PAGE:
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Tuskegee University is an independent and state-related institution of higher education.  Its programs serve a student body that is coeducational as well as racially, ethnically and religiously diverse.


Thomas Monroe Campbell

Thomas Monroe Campbell

The Thomas Family

Members of the Campbell family stand with Dr. Velma Blackwell (front left), and 2003 Campbell Awardees the Rev. Thomas Burrell (second from left) and Bertha M. Jones (second from right)


At Tuskegee University, the name Thomas Monroe Campbell, or T. M. Campbell as he was more commonly called, is synonymous with Cooperative Extension, in recognition of the fact that he was the first Cooperative Extension Agent in the United States and headed the first Cooperative Extension Program in the nation.

Campbell, a Field Agent for the U. S. Department of Agriculture, was appointed Farm Demonstration Agent in Macon County, Alabama, in 1906. He advanced from County Agent to State Agent in Alabama and from State Agent to Field Agent for seven southern states: Alabama, Georgia, Florida, Mississippi, Louisiana, Texas and Oklahoma. As a result of the effectiveness of his work, there are now nearly 600 county and home demonstration agents working in these states.

Among his other accomplishments is an extension building on the campus of Tuskegee Institute, which is headquarters for Negro extension work in Alabama.

Campbell is author of the book, The Movable School Goes to the Negro Farmer, as well as a number of articles appearing in some of the leading journals of the nation. He received the "Harmon Award" in 1930 for his distinguished service in the field of farming and rural life.

In September 1944, he was selected as one of a committee of three to make a survey of West Africa. On January 11, 1946, a bust of T. M. Campbell was unveiled and presented to Tuskegee University in honor of his forty years of service in Extension Agriculture.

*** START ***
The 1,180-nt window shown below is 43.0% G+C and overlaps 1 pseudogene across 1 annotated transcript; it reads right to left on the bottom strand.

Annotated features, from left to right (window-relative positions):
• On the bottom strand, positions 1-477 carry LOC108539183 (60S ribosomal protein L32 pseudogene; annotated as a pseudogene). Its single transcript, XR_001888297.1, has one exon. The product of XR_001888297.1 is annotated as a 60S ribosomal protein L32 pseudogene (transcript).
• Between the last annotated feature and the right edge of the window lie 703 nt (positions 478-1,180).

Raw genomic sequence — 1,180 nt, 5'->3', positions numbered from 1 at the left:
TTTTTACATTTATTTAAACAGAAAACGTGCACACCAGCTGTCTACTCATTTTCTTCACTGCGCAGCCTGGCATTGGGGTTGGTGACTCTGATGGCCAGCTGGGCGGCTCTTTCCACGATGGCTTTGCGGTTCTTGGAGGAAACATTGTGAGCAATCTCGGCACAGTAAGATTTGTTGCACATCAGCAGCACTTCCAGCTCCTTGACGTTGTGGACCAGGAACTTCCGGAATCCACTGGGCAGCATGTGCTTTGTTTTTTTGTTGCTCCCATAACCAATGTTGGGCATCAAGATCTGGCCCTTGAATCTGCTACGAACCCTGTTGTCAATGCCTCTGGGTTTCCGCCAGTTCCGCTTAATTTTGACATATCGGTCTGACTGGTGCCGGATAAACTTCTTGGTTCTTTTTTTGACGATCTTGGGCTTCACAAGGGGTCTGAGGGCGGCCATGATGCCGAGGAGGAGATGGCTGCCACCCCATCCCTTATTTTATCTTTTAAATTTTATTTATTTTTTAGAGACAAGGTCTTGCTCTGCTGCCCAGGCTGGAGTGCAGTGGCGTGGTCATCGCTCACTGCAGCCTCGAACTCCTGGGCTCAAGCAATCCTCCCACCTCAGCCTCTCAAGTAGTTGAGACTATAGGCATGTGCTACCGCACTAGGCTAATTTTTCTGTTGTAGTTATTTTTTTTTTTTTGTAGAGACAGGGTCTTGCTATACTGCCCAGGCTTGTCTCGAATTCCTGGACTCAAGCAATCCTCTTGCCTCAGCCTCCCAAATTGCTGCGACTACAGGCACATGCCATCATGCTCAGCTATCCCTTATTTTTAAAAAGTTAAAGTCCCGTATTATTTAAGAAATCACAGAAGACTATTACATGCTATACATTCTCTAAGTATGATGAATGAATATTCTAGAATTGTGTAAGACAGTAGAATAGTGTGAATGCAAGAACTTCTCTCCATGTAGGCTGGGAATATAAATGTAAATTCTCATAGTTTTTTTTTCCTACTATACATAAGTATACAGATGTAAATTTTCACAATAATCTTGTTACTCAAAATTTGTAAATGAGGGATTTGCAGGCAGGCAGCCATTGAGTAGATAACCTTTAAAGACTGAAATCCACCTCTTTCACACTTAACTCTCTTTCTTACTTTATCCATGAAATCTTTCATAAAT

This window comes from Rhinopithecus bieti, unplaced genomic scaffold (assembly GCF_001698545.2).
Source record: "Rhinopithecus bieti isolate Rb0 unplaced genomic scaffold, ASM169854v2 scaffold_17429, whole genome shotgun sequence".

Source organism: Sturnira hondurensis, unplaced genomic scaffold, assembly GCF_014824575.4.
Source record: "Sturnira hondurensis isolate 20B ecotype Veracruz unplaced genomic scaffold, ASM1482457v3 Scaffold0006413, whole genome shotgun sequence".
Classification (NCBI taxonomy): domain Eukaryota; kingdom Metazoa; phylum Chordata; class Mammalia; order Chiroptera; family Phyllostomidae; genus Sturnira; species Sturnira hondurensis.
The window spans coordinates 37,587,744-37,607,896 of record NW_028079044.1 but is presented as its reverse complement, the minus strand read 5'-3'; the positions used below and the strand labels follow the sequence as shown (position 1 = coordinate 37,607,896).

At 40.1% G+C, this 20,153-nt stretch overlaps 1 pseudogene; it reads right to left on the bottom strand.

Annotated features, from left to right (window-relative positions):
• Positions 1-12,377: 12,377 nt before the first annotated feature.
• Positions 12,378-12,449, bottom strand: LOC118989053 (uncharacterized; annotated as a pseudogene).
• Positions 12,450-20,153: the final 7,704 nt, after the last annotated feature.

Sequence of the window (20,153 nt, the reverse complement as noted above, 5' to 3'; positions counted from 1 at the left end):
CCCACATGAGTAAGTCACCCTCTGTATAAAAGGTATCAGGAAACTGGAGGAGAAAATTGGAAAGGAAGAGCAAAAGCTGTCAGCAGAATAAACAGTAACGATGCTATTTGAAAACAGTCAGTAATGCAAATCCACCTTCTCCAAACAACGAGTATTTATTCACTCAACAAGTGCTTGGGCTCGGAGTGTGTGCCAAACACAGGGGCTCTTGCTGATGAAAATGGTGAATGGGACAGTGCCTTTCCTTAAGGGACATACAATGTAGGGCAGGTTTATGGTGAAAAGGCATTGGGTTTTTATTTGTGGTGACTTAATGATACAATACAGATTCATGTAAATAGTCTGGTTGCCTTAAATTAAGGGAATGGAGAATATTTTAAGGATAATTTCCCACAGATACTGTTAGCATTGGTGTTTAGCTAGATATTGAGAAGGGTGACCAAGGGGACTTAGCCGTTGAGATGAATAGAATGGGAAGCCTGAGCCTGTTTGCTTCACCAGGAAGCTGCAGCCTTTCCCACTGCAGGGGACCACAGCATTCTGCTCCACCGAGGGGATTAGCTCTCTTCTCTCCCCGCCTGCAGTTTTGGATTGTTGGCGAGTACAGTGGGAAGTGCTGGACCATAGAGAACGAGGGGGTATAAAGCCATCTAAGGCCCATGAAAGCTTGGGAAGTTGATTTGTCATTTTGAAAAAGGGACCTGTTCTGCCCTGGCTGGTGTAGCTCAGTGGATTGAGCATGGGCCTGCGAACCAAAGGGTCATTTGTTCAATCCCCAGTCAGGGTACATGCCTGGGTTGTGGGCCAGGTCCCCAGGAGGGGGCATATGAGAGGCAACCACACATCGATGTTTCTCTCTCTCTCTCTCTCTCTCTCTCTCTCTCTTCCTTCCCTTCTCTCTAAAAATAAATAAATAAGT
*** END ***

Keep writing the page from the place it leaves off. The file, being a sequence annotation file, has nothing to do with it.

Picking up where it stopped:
In short, Mr. Campbell is a pioneer in extension work. He is a nationally known and respected citizen - a public servant of the first rank.

These facts were the product of cooperation between the United States Government represented by Seaman A. Knapp, the State of Alabama represented by Auburn University; the private enterprise represented by the General Education Board, and Tuskegee University represented by Booker T. Washington on November 12, 1906.

FAMILY PHOTO (at right)

The Campbell family annually went to renowned Tuskegee University Photographer P.H. Polk for a family portrait. This one was taken in 1932.

Front Row (l to r):

  • Noel Campbell Mitchell, a member of the army's first class of black women. She earned a degree in food and nutrition and worked at Tuskegee's VA for 27 years before retiring in 1980.
  • Thomas M. Campbell, first Cooperative Extension Agent in the United States and headed the first Cooperative Extension Program in the nation.
  • Elizabeth Campbell Clarke, worked as a physical therapist in Riverside, Ca., for 39 years until her death in 1997.
  • Virginia Campbell Hawkins, became Miss Tuskegee Institute 1936-37 and later a physical education and civics teacher. Also as a trained nurse in New York before returning to Tuskegee with her husband photographer David Hawkins.

Back Row (l to r):

  • Bill Campbell, became one of the Tuskegee Airmen attaining the rank of Colonel in the Air Force before retiring in Seaside, Ca.
  • Carver Campbell, named after legendary scientist Dr. George Washington Carver, died in 1936 while pursuing a master's degree in agriculture at Cornell University.
  • Mrs. Anna Marie Ayers Campbell, was a head nurse at John A. Andrew Hospital in Tuskegee.
  • Thomas Campbell Jr., became a pediatrician serving the military and the Tuskegee community until his death in 1976.

Family information obtained from the University of Alabama Center for Public Television.